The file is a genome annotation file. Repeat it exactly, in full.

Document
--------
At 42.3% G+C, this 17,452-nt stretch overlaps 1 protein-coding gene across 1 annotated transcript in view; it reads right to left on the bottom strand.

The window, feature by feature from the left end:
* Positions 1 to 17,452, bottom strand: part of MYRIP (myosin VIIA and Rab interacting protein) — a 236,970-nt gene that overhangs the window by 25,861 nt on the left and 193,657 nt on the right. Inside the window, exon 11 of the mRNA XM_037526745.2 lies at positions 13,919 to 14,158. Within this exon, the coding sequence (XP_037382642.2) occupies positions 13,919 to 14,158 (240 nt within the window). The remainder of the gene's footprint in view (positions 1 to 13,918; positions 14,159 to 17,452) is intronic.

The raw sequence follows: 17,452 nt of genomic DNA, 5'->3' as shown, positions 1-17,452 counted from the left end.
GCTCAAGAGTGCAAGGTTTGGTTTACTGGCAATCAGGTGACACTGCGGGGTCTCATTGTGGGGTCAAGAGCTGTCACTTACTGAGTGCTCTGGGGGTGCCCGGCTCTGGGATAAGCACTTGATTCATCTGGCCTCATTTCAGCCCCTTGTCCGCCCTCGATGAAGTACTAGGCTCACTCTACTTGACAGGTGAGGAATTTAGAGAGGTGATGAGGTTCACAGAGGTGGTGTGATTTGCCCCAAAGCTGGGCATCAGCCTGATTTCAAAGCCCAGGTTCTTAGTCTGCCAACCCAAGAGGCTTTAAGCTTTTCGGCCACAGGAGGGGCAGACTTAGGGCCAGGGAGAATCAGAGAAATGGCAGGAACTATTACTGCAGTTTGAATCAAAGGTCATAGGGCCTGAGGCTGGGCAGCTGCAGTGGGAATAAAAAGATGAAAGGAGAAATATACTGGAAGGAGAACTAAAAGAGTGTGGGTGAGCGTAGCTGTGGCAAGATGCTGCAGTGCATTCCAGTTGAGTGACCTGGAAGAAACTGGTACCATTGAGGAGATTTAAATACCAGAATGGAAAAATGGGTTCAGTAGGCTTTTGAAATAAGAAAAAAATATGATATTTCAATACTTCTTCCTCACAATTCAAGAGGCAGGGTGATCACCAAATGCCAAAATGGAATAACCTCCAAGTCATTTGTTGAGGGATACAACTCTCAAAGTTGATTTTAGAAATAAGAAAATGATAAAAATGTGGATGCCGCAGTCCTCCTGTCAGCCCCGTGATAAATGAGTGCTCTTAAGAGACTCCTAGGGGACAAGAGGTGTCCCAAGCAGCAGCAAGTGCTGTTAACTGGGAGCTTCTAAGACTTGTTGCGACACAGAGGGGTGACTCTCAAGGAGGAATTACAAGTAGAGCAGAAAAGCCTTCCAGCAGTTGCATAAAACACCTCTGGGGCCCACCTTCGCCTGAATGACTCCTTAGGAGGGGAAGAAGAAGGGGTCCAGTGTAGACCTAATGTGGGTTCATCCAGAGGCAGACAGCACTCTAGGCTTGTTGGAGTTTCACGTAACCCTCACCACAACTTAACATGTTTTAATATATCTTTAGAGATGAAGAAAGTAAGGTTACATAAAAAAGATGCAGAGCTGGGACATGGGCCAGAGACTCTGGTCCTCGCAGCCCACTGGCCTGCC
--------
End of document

At 42.3% G+C, this 17,452-nt stretch overlaps 1 protein-coding gene across 1 annotated transcript in view; it reads right to left on the bottom strand.

The window, feature by feature from the left end:
* Positions 1 to 17,452, bottom strand: part of MYRIP (myosin VIIA and Rab interacting protein) — a 236,970-nt gene that overhangs the window by 25,861 nt on the left and 193,657 nt on the right. Inside the window, exon 11 of the mRNA XM_037526745.2 lies at positions 13,919 to 14,158. Within this exon, the coding sequence (XP_037382642.2) occupies positions 13,919 to 14,158 (240 nt within the window). The remainder of the gene's footprint in view (positions 1 to 13,918; positions 14,159 to 17,452) is intronic.

The raw sequence follows: 17,452 nt of genomic DNA, 5'->3' as shown, positions 1-17,452 counted from the left end.
GCTCAAGAGTGCAAGGTTTGGTTTACTGGCAATCAGGTGACACTGCGGGGTCTCATTGTGGGGTCAAGAGCTGTCACTTACTGAGTGCTCTGGGGGTGCCCGGCTCTGGGATAAGCACTTGATTCATCTGGCCTCATTTCAGCCCCTTGTCCGCCCTCGATGAAGTACTAGGCTCACTCTACTTGACAGGTGAGGAATTTAGAGAGGTGATGAGGTTCACAGAGGTGGTGTGATTTGCCCCAAAGCTGGGCATCAGCCTGATTTCAAAGCCCAGGTTCTTAGTCTGCCAACCCAAGAGGCTTTAAGCTTTTCGGCCACAGGAGGGGCAGACTTAGGGCCAGGGAGAATCAGAGAAATGGCAGGAACTATTACTGCAGTTTGAATCAAAGGTCATAGGGCCTGAGGCTGGGCAGCTGCAGTGGGAATAAAAAGATGAAAGGAGAAATATACTGGAAGGAGAACTAAAAGAGTGTGGGTGAGCGTAGCTGTGGCAAGATGCTGCAGTGCATTCCAGTTGAGTGACCTGGAAGAAACTGGTACCATTGAGGAGATTTAAATACCAGAATGGAAAAATGGGTTCAGTAGGCTTTTGAAATAAGAAAAAAATATGATATTTCAATACTTCTTCCTCACAATTCAAGAGGCAGGGTGATCACCAAATGCCAAAATGGAATAACCTCCAAGTCATTTGTTGAGGGATACAACTCTCAAAGTTGATTTTAGAAATAAGAAAATGATAAAAATGTGGATGCCGCAGTCCTCCTGTCAGCCCCGTGATAAATGAGTGCTCTTAAGAGACTCCTAGGGGACAAGAGGTGTCCCAAGCAGCAGCAAGTGCTGTTAACTGGGAGCTTCTAAGACTTGTTGCGACACAGAGGGGTGACTCTCAAGGAGGAATTACAAGTAGAGCAGAAAAGCCTTCCAGCAGTTGCATAAAACACCTCTGGGGCCCACCTTCGCCTGAATGACTCCTTAGGAGGGGAAGAAGAAGGGGTCCAGTGTAGACCTAATGTGGGTTCATCCAGAGGCAGACAGCACTCTAGGCTTGTTGGAGTTTCACGTAACCCTCACCACAACTTAACATGTTTTAATATATCTTTAGAGATGAAGAAAGTAAGGTTACATAAAAAAGATGCAGAGCTGGGACATGGGCCAGAGACTCTGGTCCTCGCAGCCCACTGGCCTGCC